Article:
I hope a Welfare Recipient can come. Since I am one too we can compare our enforced poverty scars and rue the fact that our Politicians get $270 per night to stay at their wive’s places while we get a roughly on par amount to try and survive for a whole week. At the same time we can muse over the fact that for every available job there are five people hoping to get it yet people are out there strongly condemning us as bludgers and leaners because we can’t find a job. The Kombi will rock with that one I can tell you.

I hope a Muslim Person can come. Stuck to the ceiling above their seat will be a little sign saying ‘You live in a free country. You are free to worship whoever you like, or not, as you wish. You have a right to live free of vilification and demonisation. You have a right not to be blamed for all the horrible things that happen in this world that are totally beyond your control’. This same little sign will be stuck above the Christian passenger’s seat, the Atheist passenger’s seat, the Buddhist passenger’s seat, and the spare back seat in case we spot a hopeful hitch-hiker. We’ll all be in the Kombi together and we can all read the little sign together.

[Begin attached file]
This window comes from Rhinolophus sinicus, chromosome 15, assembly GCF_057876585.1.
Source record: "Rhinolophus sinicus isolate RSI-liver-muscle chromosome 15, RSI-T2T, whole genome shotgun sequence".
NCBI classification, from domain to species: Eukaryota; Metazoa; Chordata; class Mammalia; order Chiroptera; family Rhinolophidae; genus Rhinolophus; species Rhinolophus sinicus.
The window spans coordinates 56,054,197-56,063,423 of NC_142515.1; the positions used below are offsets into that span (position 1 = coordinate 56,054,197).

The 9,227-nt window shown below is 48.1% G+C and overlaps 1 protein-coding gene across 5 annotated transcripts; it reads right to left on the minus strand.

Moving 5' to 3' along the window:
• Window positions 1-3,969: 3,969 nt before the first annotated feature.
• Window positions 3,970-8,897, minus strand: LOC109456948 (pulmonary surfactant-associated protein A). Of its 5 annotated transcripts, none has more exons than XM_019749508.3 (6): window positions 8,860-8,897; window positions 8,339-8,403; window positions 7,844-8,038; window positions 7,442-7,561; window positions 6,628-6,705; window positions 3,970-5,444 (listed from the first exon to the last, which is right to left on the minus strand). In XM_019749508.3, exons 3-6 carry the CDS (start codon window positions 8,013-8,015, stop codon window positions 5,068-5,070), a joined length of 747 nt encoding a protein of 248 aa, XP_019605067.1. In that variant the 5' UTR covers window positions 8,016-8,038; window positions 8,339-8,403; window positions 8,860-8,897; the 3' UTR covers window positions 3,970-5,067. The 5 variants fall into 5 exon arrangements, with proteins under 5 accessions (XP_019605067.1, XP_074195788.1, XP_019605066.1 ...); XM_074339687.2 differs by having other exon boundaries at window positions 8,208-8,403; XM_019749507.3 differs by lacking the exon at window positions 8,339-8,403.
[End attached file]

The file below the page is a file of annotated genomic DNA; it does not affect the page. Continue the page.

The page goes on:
So there you have it. On Sunday 28th June I’m about to test the capability boundaries of Operation Kombi Borders. I sincerely hope that the relevant authorities catch me as I smuggle people, and a dog, from Brisbane to Gympie. Since my BSB and Account details are on a sticker on the front windscreen they should have no trouble knowing where to deposit the $5,000.

If the first trip is successful I fully intend, as long as the Kombi doesn’t do its usual break down thing again, to then do three trips a month and end my welfare-ee state of enforced poverty forever.

I hope you can all join me on this first road trip!

Rallying point for the Gympie Civil Rights March on Sunday 28 June is Memorial Park at 1pm.

March commences at 1pm.




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  1. Jennifer Meyer-Smith

    I’d love to come as the representative welfare recipient based on my extensive experience as an unemployed and under-employed mature age person with high qualifications, professional knowledge and experience and diverse skills. But being poor means I can’t afford the fare all the way from Victoria to Queensland for your great adventure. (Boohoo)